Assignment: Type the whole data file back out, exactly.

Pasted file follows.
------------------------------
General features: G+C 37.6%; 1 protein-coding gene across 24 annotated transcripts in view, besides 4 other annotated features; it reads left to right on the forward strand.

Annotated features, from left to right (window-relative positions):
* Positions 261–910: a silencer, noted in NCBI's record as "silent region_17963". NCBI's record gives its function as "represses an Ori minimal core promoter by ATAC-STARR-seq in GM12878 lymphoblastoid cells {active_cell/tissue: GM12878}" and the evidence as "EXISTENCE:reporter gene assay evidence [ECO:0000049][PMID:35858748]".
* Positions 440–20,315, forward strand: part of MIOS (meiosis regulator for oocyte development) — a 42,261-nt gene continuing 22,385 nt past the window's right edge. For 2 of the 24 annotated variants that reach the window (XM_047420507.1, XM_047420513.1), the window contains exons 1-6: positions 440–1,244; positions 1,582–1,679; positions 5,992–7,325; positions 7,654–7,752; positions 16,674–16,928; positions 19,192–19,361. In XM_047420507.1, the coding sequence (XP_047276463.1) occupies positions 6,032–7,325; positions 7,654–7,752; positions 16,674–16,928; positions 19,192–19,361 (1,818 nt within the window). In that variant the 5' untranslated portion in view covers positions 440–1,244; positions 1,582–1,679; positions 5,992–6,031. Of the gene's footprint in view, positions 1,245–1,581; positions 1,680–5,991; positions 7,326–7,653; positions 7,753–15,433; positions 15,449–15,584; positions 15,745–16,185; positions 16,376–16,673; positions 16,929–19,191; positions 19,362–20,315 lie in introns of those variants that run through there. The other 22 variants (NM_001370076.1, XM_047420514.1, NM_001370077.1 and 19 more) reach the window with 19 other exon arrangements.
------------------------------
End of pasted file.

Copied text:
General features: G+C 37.6%; 1 protein-coding gene across 24 annotated transcripts in view, besides 4 other annotated features; it reads left to right on the forward strand.

Annotated features, from left to right (window-relative positions):
* Positions 261–910: a silencer, noted in NCBI's record as "silent region_17963". NCBI's record gives its function as "represses an Ori minimal core promoter by ATAC-STARR-seq in GM12878 lymphoblastoid cells {active_cell/tissue: GM12878}" and the evidence as "EXISTENCE:reporter gene assay evidence [ECO:0000049][PMID:35858748]".
* Positions 440–20,315, forward strand: part of MIOS (meiosis regulator for oocyte development) — a 42,261-nt gene continuing 22,385 nt past the window's right edge. For 2 of the 24 annotated variants that reach the window (XM_047420507.1, XM_047420513.1), the window contains exons 1-6: positions 440–1,244; positions 1,582–1,679; positions 5,992–7,325; positions 7,654–7,752; positions 16,674–16,928; positions 19,192–19,361. In XM_047420507.1, the coding sequence (XP_047276463.1) occupies positions 6,032–7,325; positions 7,654–7,752; positions 16,674–16,928; positions 19,192–19,361 (1,818 nt within the window). In that variant the 5' untranslated portion in view covers positions 440–1,244; positions 1,582–1,679; positions 5,992–6,031. Of the gene's footprint in view, positions 1,245–1,581; positions 1,680–5,991; positions 7,326–7,653; positions 7,753–15,433; positions 15,449–15,584; positions 15,745–16,185; positions 16,376–16,673; positions 16,929–19,191; positions 19,362–20,315 lie in introns of those variants that run through there. The other 22 variants (NM_001370076.1, XM_047420514.1, NM_001370077.1 and 19 more) reach the window with 19 other exon arrangements.